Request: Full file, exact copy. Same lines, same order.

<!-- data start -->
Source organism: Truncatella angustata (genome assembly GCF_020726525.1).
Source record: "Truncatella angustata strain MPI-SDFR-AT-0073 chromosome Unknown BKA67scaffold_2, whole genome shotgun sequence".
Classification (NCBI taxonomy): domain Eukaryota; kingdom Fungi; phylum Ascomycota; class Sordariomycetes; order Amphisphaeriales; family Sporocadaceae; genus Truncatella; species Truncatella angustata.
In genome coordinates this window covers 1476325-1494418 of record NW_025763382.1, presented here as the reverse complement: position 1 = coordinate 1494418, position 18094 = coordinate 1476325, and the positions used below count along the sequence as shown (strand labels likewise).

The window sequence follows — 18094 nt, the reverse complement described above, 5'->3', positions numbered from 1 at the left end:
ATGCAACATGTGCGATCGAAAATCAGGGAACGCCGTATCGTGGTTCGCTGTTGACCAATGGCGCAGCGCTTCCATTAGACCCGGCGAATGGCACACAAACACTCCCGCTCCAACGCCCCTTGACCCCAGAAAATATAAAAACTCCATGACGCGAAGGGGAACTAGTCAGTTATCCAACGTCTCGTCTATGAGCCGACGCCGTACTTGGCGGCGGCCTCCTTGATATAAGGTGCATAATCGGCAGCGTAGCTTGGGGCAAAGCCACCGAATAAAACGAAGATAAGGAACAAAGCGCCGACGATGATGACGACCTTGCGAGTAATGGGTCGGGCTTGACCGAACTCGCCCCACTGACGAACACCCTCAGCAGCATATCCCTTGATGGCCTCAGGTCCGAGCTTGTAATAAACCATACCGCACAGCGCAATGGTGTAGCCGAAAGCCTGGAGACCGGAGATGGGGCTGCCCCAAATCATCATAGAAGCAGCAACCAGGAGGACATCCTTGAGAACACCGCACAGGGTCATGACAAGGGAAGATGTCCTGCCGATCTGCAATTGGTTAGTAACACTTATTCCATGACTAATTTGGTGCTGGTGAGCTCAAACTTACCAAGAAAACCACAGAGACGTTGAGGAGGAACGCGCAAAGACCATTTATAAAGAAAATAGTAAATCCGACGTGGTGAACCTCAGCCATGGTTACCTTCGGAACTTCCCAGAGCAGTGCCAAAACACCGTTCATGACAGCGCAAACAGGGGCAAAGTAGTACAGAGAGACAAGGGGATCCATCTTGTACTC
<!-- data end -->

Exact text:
Source organism: Truncatella angustata (genome assembly GCF_020726525.1).
Source record: "Truncatella angustata strain MPI-SDFR-AT-0073 chromosome Unknown BKA67scaffold_2, whole genome shotgun sequence".
Classification (NCBI taxonomy): domain Eukaryota; kingdom Fungi; phylum Ascomycota; class Sordariomycetes; order Amphisphaeriales; family Sporocadaceae; genus Truncatella; species Truncatella angustata.
In genome coordinates this window covers 1476325-1494418 of record NW_025763382.1, presented here as the reverse complement: position 1 = coordinate 1494418, position 18094 = coordinate 1476325, and the positions used below count along the sequence as shown (strand labels likewise).

The window sequence follows — 18094 nt, the reverse complement described above, 5'->3', positions numbered from 1 at the left end:
ATGCAACATGTGCGATCGAAAATCAGGGAACGCCGTATCGTGGTTCGCTGTTGACCAATGGCGCAGCGCTTCCATTAGACCCGGCGAATGGCACACAAACACTCCCGCTCCAACGCCCCTTGACCCCAGAAAATATAAAAACTCCATGACGCGAAGGGGAACTAGTCAGTTATCCAACGTCTCGTCTATGAGCCGACGCCGTACTTGGCGGCGGCCTCCTTGATATAAGGTGCATAATCGGCAGCGTAGCTTGGGGCAAAGCCACCGAATAAAACGAAGATAAGGAACAAAGCGCCGACGATGATGACGACCTTGCGAGTAATGGGTCGGGCTTGACCGAACTCGCCCCACTGACGAACACCCTCAGCAGCATATCCCTTGATGGCCTCAGGTCCGAGCTTGTAATAAACCATACCGCACAGCGCAATGGTGTAGCCGAAAGCCTGGAGACCGGAGATGGGGCTGCCCCAAATCATCATAGAAGCAGCAACCAGGAGGACATCCTTGAGAACACCGCACAGGGTCATGACAAGGGAAGATGTCCTGCCGATCTGCAATTGGTTAGTAACACTTATTCCATGACTAATTTGGTGCTGGTGAGCTCAAACTTACCAAGAAAACCACAGAGACGTTGAGGAGGAACGCGCAAAGACCATTTATAAAGAAAATAGTAAATCCGACGTGGTGAACCTCAGCCATGGTTACCTTCGGAACTTCCCAGAGCAGTGCCAAAACACCGTTCATGACAGCGCAAACAGGGGCAAAGTAGTACAGAGAGACAAGGGGATCCATCTTGTACTC